June 23, 2010 LA Times
Mortgage-finance giant Fannie Mae on Wednesday took aim at homeowners who are walking away from loans they’re capable of paying.
The company, which has been under government control since September 2008, said it would refuse to back new loans for such walk-away borrowers for seven years after they abandon their homes, and would seek to go after those borrowers in court in states where laws allow such pursuit.
From the news release:
Defaulting borrowers who walk away and had the capacity to pay or did not complete a workout alternative in good faith will be ineligible for a new Fannie Mae-backed mortgage loan for a period of seven years from the date of foreclosure. Borrowers who have extenuating circumstances may be eligible for a new loan in a shorter time frame.
“We’re taking these steps to highlight the importance of working with your servicer,” said Terence Edwards, executive vice president for credit portfolio management. “Walking away from a mortgage is bad for borrowers and bad for communities and our approach is meant to deter the disturbing trend toward strategic defaulting. On the flip side, borrowers facing hardship who make a good faith effort to resolve their situation with their servicer will preserve the option to be considered for a future Fannie Mae loan in a shorter period of time.”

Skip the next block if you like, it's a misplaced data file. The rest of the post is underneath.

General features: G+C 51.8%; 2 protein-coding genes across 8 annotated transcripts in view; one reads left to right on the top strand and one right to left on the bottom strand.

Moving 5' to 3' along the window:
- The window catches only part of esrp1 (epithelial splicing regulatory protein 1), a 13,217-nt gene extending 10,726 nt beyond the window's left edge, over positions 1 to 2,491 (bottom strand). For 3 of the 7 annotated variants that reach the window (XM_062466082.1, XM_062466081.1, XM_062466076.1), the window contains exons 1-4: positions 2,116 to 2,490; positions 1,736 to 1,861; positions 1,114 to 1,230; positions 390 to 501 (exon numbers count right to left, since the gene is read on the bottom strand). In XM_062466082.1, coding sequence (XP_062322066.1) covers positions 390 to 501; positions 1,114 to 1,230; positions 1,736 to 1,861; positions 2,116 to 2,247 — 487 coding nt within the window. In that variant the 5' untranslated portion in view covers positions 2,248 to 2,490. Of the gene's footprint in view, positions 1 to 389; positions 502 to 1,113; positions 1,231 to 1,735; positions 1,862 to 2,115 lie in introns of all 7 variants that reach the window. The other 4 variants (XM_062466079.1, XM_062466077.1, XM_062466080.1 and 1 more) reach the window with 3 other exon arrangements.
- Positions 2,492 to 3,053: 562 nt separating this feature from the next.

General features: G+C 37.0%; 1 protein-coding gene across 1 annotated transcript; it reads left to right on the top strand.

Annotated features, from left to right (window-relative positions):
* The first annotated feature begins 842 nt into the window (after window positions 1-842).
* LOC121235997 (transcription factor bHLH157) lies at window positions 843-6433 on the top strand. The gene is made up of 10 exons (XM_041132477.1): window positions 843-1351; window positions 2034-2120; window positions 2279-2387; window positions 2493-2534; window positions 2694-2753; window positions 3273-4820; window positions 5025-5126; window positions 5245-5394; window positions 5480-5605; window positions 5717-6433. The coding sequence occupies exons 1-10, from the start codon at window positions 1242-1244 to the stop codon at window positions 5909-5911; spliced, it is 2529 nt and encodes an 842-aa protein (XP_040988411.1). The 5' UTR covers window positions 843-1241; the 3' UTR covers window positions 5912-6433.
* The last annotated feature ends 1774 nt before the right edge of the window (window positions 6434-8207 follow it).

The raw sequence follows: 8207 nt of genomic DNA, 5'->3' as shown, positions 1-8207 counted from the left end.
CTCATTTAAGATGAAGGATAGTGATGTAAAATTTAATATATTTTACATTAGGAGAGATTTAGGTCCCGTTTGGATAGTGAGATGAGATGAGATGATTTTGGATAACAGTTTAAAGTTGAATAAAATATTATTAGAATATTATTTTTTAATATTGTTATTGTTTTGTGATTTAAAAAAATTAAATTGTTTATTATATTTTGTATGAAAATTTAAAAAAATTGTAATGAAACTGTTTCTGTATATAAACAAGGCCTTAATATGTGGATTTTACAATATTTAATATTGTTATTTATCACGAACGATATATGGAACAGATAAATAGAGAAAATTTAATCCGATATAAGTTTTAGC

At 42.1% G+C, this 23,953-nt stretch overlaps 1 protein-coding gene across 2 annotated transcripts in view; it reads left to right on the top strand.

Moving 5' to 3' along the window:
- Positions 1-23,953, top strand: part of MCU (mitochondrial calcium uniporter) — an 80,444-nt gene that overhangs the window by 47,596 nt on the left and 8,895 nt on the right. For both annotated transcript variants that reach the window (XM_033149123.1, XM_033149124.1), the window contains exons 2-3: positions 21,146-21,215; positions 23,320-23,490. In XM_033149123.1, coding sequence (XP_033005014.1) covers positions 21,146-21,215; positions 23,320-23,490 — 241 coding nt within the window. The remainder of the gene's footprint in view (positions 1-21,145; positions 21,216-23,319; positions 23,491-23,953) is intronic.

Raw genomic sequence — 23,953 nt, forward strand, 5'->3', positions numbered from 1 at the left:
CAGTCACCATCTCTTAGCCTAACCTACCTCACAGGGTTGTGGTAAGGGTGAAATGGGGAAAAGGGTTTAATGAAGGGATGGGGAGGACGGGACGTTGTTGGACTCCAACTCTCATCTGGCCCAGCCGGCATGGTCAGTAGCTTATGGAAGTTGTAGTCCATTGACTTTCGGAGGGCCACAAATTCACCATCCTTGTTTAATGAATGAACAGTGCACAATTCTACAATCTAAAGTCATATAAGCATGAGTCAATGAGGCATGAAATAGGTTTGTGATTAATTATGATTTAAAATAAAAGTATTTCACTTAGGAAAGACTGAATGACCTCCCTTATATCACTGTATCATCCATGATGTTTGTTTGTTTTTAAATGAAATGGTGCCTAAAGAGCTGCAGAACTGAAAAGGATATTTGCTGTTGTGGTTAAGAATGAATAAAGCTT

Fannie Mae will also take legal action to recoup the outstanding mortgage debt from borrowers who strategically default on their loans in jurisdictions that allow for deficiency judgments. In an announcement next month, the company will be instructing its servicers to monitor delinquent loans facing foreclosure and put forth recommendations for cases that warrant the pursuit of deficiency judgments.
Fannie and its sister company, Freddie Mac, are the main sources of U.S. mortgage financing. They buy loans from lenders, guarantee them and resell them to investors via mortgage-backed securities.
One key issue, of course, will be how Fannie and its loan servicers decide whether someone had the ability to pay their loan but decided not to.
Freddie Mac hasn’t announced a similar program targeting walk-aways, but given that both companies are under government control, it would seem odd if Freddie didn’t follow suit.
A Freddie Mac spokesman had no immediate comment.
[Updated at 4:30 p.m.: A Freddie Mac spokesman said the company currently bans walk-aways from getting new Freddie Mac-backed loans for five years. He said the company was “studying the latest change from Fannie and will consider additional changes to our policies as needed to responsibly manage risk in the current market.”]